Francis Gilbert has travelled throughout the UK interviewing the perpetrators and victims of violence, aggression and anti-social behaviour.
Weaving these stories into a strong narrative, the author builds a case for his assertion that "yobbery" has become not just a problem of the young and the poor, but that the whole of society has become coarser and more violent. The book is a page-turner, sweeping the reader along with grimly fascinating stories.
For a teacher, some of the stories of terrifying youths ring all too true.
These young people on the margins are described as having no boundaries or morals, no empathy for other people's pain, and a desperate desire to be seen as tough and uncompromising. But there are graphic accounts of violence, bullying and humiliation in the senior ranks of the army, the media, the city, international banks and political parties.
Meanwhile, the stories of the victims of violence and intimidation are sad and frightening. Anyone could be the next statistic in the tenfold rise in violent crime since 1979.
Perhaps the most insightful parts of the book are those where the author and his interviewees try to make sense of what is happening. A variety of causes of yobbery are proffered. One, is parents who are authoritarian and paranoid, believing nobody but them can impose boundaries on their child.
Another, is the fact that many young people do not get the right sort of quality contact with adults, and are influenced instead by their peers.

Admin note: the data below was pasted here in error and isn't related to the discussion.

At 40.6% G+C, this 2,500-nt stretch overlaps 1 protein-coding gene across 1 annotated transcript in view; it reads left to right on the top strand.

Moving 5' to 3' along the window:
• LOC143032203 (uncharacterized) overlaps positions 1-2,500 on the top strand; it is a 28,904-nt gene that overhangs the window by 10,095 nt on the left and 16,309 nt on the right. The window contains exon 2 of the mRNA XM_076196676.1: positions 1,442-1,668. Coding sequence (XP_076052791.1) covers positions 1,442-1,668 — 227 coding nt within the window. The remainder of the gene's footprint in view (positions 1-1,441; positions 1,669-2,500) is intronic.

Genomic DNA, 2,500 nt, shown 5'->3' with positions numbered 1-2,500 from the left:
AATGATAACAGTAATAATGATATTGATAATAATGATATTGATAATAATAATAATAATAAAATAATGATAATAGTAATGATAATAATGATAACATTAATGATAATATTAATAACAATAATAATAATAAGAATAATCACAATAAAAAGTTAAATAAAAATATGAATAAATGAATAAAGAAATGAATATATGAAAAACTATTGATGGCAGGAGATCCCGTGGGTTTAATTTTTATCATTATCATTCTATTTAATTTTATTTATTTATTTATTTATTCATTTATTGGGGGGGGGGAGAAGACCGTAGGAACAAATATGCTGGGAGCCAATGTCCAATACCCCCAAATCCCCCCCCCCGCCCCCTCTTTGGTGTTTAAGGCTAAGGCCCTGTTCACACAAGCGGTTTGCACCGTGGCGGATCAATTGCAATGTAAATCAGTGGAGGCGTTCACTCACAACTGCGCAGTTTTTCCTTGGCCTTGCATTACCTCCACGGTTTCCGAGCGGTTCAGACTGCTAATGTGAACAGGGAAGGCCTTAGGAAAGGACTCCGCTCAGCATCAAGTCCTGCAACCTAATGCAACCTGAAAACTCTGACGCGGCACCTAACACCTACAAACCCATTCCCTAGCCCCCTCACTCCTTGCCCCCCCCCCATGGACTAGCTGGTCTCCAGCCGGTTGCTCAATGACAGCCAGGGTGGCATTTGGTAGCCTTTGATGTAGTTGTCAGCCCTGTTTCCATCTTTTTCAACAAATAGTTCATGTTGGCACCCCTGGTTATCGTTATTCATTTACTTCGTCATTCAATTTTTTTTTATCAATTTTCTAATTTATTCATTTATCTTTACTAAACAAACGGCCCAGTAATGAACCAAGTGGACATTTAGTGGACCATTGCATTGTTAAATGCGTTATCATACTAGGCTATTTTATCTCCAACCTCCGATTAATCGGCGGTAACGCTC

Mike Batten, a magistrate, feels that "pupils and teachers have had their territories stripped away from them both literally and metaphorically...
The pupils' response has been to claim some space for their own: the classrooms and corridors of the schools, even if that means abusing teachers in the process."
The most pervasive cause of yobbery is seen as the fact that responsible adults no longer feel able to challenge yobbish behaviour. Gilbert believes we need to make it much more shameful to get brazenly drunk or "off your face" on any drug. He suggests parents and children need to be better educated about how to behave.
There is clear potential for the citizenship curriculum in schools here.
Good citizenship education involves parents and the local community in school life, but schools could be empowered to go beyond this and to be accountable to the local community. Gilbert also says schools need to provide a more meaningful education for pupils who don't want to participate in the national curriculum.
Hilary Cremin Director of the Centre for Citizenship Studies in Education, University of Leicester